Joy was informed and nurtured by her gospel-singing family. Her grandparents, Ruth and Elder Goldwire McLendon, founded the popular gospel group, The Savettes, which recorded four albums during the 1960s and 1970s. You can hear the essence of their passionate, Jesus-serving, gospel-soul sounds in Joy's deep contralto, both in jazz and in the impassioned gospel/blues wails she displays in a few TikTok videos.

There's a YouTube clip of The Savettes singing "What If He Came Back Today," driven by Hammond organ and upright piano. The 38-member choir belts a powerful gospel message free of the gaudy drums/synths/electric bass accompaniment found in too many contemporary church bands.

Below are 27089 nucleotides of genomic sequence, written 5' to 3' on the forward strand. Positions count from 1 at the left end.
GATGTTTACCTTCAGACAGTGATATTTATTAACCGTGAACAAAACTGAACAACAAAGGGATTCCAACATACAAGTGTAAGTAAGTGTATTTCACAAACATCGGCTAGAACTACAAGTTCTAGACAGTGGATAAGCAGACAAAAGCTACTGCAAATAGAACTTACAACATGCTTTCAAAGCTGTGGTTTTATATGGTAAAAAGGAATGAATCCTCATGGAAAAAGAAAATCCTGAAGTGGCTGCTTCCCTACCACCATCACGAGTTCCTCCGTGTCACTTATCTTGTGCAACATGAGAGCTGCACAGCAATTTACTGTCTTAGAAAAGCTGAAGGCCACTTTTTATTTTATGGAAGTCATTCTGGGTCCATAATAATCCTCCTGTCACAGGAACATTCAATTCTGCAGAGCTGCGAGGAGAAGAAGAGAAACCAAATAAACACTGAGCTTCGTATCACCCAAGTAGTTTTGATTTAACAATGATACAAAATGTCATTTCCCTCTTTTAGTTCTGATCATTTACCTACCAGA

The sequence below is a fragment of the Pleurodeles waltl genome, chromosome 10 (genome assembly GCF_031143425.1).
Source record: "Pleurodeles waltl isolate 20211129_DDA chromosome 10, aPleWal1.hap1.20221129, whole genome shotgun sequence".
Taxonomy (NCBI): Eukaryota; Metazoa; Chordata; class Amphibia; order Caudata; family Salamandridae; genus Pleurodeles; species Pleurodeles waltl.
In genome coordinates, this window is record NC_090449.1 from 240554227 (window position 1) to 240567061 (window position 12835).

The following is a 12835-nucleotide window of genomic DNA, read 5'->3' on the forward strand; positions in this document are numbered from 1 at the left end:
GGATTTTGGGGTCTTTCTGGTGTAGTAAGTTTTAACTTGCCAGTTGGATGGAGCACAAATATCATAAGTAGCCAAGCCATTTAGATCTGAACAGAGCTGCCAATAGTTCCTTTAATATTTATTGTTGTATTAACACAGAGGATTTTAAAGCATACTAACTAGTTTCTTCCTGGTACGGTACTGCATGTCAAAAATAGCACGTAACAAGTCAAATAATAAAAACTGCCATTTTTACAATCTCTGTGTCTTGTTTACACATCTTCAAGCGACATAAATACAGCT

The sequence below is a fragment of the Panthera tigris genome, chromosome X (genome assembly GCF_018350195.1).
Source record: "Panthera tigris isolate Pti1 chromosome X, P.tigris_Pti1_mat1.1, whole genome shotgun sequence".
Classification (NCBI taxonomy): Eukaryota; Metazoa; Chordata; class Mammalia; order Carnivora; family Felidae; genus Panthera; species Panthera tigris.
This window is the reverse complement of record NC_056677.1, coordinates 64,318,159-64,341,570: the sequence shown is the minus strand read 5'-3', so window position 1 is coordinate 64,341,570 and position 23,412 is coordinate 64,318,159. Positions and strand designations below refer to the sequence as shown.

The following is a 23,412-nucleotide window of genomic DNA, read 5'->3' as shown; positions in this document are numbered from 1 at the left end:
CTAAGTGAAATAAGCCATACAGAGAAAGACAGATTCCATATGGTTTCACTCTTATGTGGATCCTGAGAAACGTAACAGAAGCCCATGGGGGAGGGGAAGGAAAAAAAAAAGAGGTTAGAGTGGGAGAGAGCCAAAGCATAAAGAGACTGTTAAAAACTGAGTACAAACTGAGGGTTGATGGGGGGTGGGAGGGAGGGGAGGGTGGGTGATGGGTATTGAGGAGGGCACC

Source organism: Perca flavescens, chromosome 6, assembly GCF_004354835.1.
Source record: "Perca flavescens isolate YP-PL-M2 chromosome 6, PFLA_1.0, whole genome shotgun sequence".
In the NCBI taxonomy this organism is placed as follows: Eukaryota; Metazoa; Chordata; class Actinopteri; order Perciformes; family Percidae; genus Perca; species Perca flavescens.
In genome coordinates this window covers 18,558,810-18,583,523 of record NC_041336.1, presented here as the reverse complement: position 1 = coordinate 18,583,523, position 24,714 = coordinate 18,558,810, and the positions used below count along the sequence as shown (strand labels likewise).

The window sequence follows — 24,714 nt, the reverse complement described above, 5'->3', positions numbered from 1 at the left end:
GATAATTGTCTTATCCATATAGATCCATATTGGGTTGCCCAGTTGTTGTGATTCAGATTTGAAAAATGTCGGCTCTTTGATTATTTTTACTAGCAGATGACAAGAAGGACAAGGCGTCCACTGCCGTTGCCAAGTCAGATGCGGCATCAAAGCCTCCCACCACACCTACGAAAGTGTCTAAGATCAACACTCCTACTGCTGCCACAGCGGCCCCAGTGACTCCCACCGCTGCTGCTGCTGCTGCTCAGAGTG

So much great jazz has come out of the church—especially vocals. Samara Joy extends that tradition of bringing elements of sacred singing to spirit-hungry secular audiences. Joy's music, then, can be thought of as a point in the development of a musical strain that reaches back to "Freedom Churches"—Black A.M.E. Zion Churches during the post-emancipation period. Spiritual fervor, power, and passion run both deep and close to the surface—the same fervor, power, and passion that forms an unbroken line among great Black American singers: Little Richard, Aretha Franklin, Mahalia Jackson, the Dixie Hummingbirds, Kirk Franklin, Andraé Couch, BeBe and CeCe Winans.

Joy is very definitely a jazz singer, but the emotional core of her music seems shaped by the church.